October 14, 2020
◼ Photovoltaic heat vs. solar thermal
90 percent less copper consumption than with thermal collectors and a price reduction of 65 percent in 5 years - photovoltaic heat is technically and economically on the advance.
Since 2015, my-PV has been conducting a current price comparison of heat from photovoltaics and solar thermal energy. For this purpose, a polycrystalline silicon module with 1.6 square meters on the one hand and a solar thermal flat plate collector with a surface of two square meters on the other hand are used. Both are industry standard dimensions. It is important to note, however, that photovoltaic modules have increased their output significantly in recent years and now have a standard of 330 Wp per 1.6 square meter in 2020.
The graph shows how prices have developed in recent years. Apart from a marginal reduction in 2019, the price for a flat plate collector has remained practically unchanged since 2015. This is due to raw materials such as copper and aluminium, which are still used in large quantities in production.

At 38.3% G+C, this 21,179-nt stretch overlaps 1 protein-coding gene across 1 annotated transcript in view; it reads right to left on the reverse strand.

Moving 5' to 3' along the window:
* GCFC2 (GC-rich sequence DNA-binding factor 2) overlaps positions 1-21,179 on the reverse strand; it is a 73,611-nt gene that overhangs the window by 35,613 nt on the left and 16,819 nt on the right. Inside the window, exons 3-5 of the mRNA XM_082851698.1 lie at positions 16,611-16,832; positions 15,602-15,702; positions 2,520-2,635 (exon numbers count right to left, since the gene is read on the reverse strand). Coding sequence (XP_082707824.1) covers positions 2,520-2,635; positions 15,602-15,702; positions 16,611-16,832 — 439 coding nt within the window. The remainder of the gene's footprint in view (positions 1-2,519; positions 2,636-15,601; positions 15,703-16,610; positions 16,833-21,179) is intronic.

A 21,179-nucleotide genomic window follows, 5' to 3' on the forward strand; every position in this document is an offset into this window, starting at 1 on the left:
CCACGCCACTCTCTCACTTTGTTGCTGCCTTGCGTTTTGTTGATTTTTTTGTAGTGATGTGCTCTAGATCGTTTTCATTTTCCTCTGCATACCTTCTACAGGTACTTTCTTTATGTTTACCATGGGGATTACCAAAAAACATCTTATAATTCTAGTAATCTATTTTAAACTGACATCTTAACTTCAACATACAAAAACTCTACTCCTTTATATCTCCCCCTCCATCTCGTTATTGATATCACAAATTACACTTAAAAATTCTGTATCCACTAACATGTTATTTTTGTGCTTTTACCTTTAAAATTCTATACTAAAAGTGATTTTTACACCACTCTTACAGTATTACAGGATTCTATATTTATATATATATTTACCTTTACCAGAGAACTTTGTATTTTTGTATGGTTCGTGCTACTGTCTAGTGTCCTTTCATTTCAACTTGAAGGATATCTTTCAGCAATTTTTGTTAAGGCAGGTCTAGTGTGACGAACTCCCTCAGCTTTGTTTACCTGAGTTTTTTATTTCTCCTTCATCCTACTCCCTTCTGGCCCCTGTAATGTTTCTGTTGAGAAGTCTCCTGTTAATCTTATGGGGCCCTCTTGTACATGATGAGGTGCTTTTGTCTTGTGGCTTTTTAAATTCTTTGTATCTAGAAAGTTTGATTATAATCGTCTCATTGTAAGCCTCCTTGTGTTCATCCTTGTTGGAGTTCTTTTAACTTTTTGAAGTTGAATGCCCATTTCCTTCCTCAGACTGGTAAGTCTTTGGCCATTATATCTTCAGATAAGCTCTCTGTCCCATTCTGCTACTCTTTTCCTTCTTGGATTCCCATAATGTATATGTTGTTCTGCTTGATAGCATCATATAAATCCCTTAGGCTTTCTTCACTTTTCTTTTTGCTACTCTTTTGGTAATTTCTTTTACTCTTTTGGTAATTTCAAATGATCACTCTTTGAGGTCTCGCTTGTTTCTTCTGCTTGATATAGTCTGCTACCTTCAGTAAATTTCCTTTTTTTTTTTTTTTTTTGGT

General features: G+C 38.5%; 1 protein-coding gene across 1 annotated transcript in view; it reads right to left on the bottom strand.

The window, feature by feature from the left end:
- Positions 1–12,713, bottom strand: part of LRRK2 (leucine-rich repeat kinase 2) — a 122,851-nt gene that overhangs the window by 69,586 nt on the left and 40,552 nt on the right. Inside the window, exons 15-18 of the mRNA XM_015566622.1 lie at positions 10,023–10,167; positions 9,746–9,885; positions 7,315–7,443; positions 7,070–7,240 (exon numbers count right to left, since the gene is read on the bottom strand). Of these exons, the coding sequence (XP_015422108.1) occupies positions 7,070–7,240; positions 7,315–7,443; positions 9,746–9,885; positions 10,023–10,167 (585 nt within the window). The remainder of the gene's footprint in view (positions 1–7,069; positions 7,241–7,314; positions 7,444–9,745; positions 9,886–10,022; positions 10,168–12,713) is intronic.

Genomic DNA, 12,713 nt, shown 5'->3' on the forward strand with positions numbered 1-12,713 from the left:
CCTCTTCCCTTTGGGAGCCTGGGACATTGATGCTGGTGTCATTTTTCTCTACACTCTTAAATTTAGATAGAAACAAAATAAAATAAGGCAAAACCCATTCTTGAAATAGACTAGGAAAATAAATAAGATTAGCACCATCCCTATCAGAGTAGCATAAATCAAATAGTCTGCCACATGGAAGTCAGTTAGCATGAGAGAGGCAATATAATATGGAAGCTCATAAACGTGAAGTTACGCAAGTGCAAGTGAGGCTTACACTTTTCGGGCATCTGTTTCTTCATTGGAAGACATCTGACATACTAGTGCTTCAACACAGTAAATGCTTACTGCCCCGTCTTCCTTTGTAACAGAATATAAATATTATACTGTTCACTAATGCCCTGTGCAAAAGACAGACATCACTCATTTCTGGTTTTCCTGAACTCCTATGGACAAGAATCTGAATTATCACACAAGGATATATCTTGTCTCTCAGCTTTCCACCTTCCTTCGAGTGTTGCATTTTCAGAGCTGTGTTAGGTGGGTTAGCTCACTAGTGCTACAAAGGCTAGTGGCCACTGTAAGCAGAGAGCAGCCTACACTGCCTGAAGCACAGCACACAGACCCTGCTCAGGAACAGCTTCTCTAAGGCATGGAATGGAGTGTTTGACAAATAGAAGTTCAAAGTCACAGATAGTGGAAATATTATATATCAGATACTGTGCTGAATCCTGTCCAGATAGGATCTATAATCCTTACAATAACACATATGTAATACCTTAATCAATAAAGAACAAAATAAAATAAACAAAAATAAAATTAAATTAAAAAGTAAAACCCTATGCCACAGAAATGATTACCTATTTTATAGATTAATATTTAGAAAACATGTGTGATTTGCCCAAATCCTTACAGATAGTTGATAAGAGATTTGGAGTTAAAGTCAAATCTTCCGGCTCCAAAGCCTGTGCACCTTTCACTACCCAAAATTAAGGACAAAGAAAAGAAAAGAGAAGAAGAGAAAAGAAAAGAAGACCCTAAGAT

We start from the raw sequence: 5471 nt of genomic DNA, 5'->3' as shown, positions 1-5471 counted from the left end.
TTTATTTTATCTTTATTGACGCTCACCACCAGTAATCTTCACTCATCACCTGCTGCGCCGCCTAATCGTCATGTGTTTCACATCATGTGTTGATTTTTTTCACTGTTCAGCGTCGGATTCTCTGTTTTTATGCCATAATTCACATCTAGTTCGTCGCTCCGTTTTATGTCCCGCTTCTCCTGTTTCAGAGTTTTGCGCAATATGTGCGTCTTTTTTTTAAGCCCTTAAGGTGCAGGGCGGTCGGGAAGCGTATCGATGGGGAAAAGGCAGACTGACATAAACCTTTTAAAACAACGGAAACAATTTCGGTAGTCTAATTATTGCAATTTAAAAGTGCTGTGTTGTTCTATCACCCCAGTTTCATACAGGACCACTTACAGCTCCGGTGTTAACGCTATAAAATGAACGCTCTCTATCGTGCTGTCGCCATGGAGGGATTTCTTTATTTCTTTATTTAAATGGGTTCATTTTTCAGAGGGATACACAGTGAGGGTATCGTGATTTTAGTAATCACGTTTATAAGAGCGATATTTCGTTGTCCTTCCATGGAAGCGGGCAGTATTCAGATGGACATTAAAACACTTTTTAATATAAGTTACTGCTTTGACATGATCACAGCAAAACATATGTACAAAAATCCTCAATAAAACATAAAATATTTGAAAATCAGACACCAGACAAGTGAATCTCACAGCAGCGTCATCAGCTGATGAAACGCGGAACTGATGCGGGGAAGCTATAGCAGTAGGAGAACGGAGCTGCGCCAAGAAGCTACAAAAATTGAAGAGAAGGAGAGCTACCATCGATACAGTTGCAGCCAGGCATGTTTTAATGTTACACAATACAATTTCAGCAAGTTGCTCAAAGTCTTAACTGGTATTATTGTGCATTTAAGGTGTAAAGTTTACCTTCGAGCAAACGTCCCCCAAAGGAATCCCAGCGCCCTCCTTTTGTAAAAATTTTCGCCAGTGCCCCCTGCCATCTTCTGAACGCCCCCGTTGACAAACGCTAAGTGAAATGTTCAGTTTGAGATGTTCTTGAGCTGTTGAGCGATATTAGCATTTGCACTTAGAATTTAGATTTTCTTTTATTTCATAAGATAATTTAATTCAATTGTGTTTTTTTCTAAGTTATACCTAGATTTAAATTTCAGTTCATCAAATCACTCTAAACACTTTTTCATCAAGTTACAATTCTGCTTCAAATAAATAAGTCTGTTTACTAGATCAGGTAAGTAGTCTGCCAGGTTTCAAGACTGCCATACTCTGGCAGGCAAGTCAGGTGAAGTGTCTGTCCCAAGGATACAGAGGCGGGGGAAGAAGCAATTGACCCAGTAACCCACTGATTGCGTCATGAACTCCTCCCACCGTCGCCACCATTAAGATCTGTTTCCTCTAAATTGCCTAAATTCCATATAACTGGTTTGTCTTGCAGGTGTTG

On the other hand, there has been a veritable collapse in the price of photovoltaics. In the last five years, there has been a price reduction of 65 percent with higher performance at the same time!
90 percent less copper
Compared to solar thermal energy, photovoltaics for hot water production offers enormous savings in resources. For the pipes alone, which are necessary for the transfer of energy from the roof to the hot water tank, photovoltaic heat offers savings of over 90 percent in the consumption of copper. A calculation example of this: If you take a standard 2.25 mm thin electrical cable (diameter without insulation) and compare this with a copper pipe with an internal diameter of 16 mm, the cross-sectional area of the cable is 4 mm², and that of the pipe 53 mm². In direct comparison, the consumption of copper for the cables is thus 93% lower for photovoltaic heat than for solar thermal energy.
The volume is calculated from the cross-sectional area x length. In this case, ergo the same factor applies because the same distance has to be covered - from the roof (solar thermal or PV) to the hot water storage tank. Therefore the ratio remains the same.
In addition, the installation costs and maintenance effort are reduced when using a photovoltaic system. In addition to the piping, pumps, valves, expansion tanks, antifreeze, etc. are no longer required. "Solar thermal systems were relatively complicated systems," remarks Dr. Gerhard Rimpler. "On top of that, photovoltaics can deliver considerable energy even in diffuse light and overcast skies".